The census is back with a swagger

The best advertisement for the long-form version may have been its demise. Cue an early stampede of responses.

Filling out the 2016 Canadian census. (Photograph by Liz Sullivan).

Filling out the 2016 Canadian census. (Photograph by Liz Sullivan).

Statistics Canada is headquartered in a tall, beige saltine-cracker-box of a building just west of downtown Ottawa, surrounded by other federal government buildings. The area is known locally as Tunney’s Pasture, but in spite of its bucolic name, you would probably dismiss it as a little too on-the-nose if you were a location scout searching for an aggressively drab government precinct in which to film. Everything about StatsCan’s outward appearance whispers of insular efficiency and exactitude. But the agency does not live in a vacuum: as last fall’s election approached, its leadership had their eyes fixed toward Parliament Hill, a few kilometres away.

Two of the three major political parties had inked into their platforms a promise to reinstate the mandatory long-form census. Preparations were already well under way for the 2016 population count. The agency couldn’t know who voters would pick, whether the Liberals or NDP would make good on their pledges to resurrect the census, or how quickly they would move, so behind the scenes, they started just-in-case preparations. “We had kind of a Plan A and a Plan B ready to go,” says Marc Hamel, director general of the census program.

Once Justin Trudeau’s party swept into power on Oct. 19, people in the know quietly warned the Liberal transition team that if they were going to restore the census, they had to act quickly. Wayne Smith, the chief statistician, even showed up for his transition briefing brandishing a hard copy of the census. Three weeks after the election, with an announcement from freshly minted Minister of Innovation, Science and Economic Development Navdeep Bains that the mandatory long-form was back, Plan A was a go.

Related: Why it’s not enough to simply restore the long-form census

This week, the furious preparations of the agency over the last several months come to fruition: May 10 is census day, when Canadians raise their hands to be counted. The voluntary National Household Survey that replaced the long-form census in 2011 ended up being neither the pointless disaster its staunchest critics had envisioned, nor the perfectly useful replacement its proponents predicted. It had serious limitations that caused 1,100 small communities to vanish off the statistical map; it produced a few weird findings that simply didn’t look right; and it made looking for change over time all but impossible. It did, however, offer a serviceable snapshot of the country. Now that StatsCan is returning to a mandatory long-form census—and in a hurry—the question is what will become of the evolving national portrait that underpins everything from people’s bus routes and commuter highways to their children’s schools and where they can grab groceries on their way home from work.

What was once the driest and most esoteric of citizen duties—the statistical backbone of the country that, frankly, most people were oblivious to—became an unlikely flashpoint in 2010. That July, then-prime minister Stephen Harper axed the mandatory long-form census, arguing it was inappropriate to compel citizens to answer questions about their education, work, ethnicity and housing, among other topics. Critics of the move—they were nearly unanimous among those who use census data, including researchers, municipal planners and community organizations—insisted that a mandatory census was the only way to get an accurate picture of who Canadians are and what they need.

Ultimately, 68 per cent of households responded to the 2011 National Household Survey (NHS)—far short of the 94 per cent that completed the long-form census in 2006, but better than the 50 per cent response rate StatsCan projected in some of its testing. The agency’s analysts did everything they could to verify and shore up the information they had. In the end, they released the data they believed was solid, but anything below a certain quality threshold—a highly technical measure that amounts to overall non-response combined with “item non-response,” or individual questions people skipped—was simply not released. “We were very transparent in saying that at the small community level, we cannot do the same level of validation,” says Hamel. That meant that 1,100 small towns and specks on the map, representing three per cent of the Canadian population, became statistical ghost towns, except for the basic information collected on the short-form census. If you wanted to know what the 1,400 residents of Shellbrook, Sask., do for work, how much education they have or their ethnic backgrounds, you’d hit a dead end.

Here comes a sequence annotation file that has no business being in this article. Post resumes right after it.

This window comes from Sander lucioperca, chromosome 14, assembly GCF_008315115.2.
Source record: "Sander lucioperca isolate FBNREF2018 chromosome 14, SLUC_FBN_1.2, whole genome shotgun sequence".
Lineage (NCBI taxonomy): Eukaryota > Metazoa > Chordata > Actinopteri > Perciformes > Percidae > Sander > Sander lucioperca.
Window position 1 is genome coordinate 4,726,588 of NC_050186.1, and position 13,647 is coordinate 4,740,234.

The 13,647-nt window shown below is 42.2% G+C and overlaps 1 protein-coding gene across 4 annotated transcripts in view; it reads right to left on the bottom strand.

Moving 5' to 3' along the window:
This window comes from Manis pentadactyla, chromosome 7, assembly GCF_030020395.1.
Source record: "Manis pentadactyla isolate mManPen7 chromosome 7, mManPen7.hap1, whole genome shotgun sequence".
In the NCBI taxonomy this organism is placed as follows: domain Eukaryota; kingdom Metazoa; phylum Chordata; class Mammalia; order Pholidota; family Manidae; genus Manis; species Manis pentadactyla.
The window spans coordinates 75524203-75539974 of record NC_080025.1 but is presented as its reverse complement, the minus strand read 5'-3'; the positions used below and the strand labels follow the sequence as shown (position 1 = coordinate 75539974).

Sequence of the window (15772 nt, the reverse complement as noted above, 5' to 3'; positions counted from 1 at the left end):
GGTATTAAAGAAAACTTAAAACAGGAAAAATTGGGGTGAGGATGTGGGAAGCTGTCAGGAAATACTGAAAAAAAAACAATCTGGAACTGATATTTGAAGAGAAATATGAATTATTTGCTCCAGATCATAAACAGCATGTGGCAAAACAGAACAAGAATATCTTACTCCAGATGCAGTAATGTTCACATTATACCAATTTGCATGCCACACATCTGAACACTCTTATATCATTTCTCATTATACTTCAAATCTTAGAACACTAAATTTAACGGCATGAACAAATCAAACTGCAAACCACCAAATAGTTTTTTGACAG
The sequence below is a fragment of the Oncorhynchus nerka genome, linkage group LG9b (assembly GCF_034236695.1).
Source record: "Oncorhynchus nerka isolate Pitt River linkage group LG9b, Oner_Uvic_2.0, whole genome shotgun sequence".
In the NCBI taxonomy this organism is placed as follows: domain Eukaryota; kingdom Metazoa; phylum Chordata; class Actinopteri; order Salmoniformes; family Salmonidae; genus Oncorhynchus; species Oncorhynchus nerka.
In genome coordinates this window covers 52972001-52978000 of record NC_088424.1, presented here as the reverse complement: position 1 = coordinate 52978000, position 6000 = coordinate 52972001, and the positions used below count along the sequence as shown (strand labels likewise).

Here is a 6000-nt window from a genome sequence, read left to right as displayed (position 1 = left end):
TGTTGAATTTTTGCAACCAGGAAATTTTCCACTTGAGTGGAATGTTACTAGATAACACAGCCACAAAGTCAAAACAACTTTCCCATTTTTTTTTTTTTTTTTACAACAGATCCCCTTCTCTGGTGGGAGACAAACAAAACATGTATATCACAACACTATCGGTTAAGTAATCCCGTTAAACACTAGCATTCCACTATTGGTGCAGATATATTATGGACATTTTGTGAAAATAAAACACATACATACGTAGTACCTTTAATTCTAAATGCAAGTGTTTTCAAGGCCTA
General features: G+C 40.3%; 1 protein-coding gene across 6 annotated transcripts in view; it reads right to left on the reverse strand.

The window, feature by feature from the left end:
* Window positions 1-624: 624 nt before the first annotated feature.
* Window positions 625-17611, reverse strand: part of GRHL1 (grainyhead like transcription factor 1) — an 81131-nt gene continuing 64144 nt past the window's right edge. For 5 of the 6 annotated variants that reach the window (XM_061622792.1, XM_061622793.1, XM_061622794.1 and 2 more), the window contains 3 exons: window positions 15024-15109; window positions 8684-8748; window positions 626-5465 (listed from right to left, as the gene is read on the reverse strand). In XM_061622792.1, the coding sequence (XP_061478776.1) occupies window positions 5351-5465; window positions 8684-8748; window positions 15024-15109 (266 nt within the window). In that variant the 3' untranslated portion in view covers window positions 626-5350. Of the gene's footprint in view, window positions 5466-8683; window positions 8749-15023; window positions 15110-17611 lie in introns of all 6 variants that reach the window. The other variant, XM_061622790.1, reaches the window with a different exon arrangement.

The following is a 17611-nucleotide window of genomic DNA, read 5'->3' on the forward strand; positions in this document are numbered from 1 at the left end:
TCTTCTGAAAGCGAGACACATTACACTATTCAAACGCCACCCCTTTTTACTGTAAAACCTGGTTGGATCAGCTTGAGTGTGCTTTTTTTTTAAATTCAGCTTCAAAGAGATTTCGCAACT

Related: The crisis in government data

But even with all the quality control StatsCan conducted, there were a few odd glitches that spoke to the problems with using a voluntary survey to obtain a full portrait of your country. The NHS, for example, found that between 2006 and 2011, the largest proportion of Canada’s new immigrants came from the Philippines, followed by China. But a tiny numbered footnote attached to that observation warns that it doesn’t square with immigration records, which showed that in fact the largest slice of newcomers came from China. Presumably, a significant number of new Chinese arrivals either didn’t fill out the NHS or didn’t identify their recent country of origin.

However, the biggest problem with the 2011 survey is simply that it’s different. StatsCan told users flatly that the NHS results were useful for comparing different regions of the country at a single moment in time, but they shouldn’t be measured against 2006 or earlier census results, because the methodology had changed so fundamentally. And comparing data over time is “the most important single thing” for researchers, says Michael Veall, a professor of economics at McMaster University. Veall is quick to note that the NHS turned out better than he expected it would when he testified at a parliamentary committee hearing on the issue in 2010, but it still has serious limitations. “Statistical information is interesting when there’s a surprise, right?” he says. “So you find more people are doing this or more people are doing that. The trouble when we went from 2006 to 2011 [is] every time we see a surprise, we have to say, ‘Oh, is that because something really happened, or is that because there’s a problem with the data?’ ”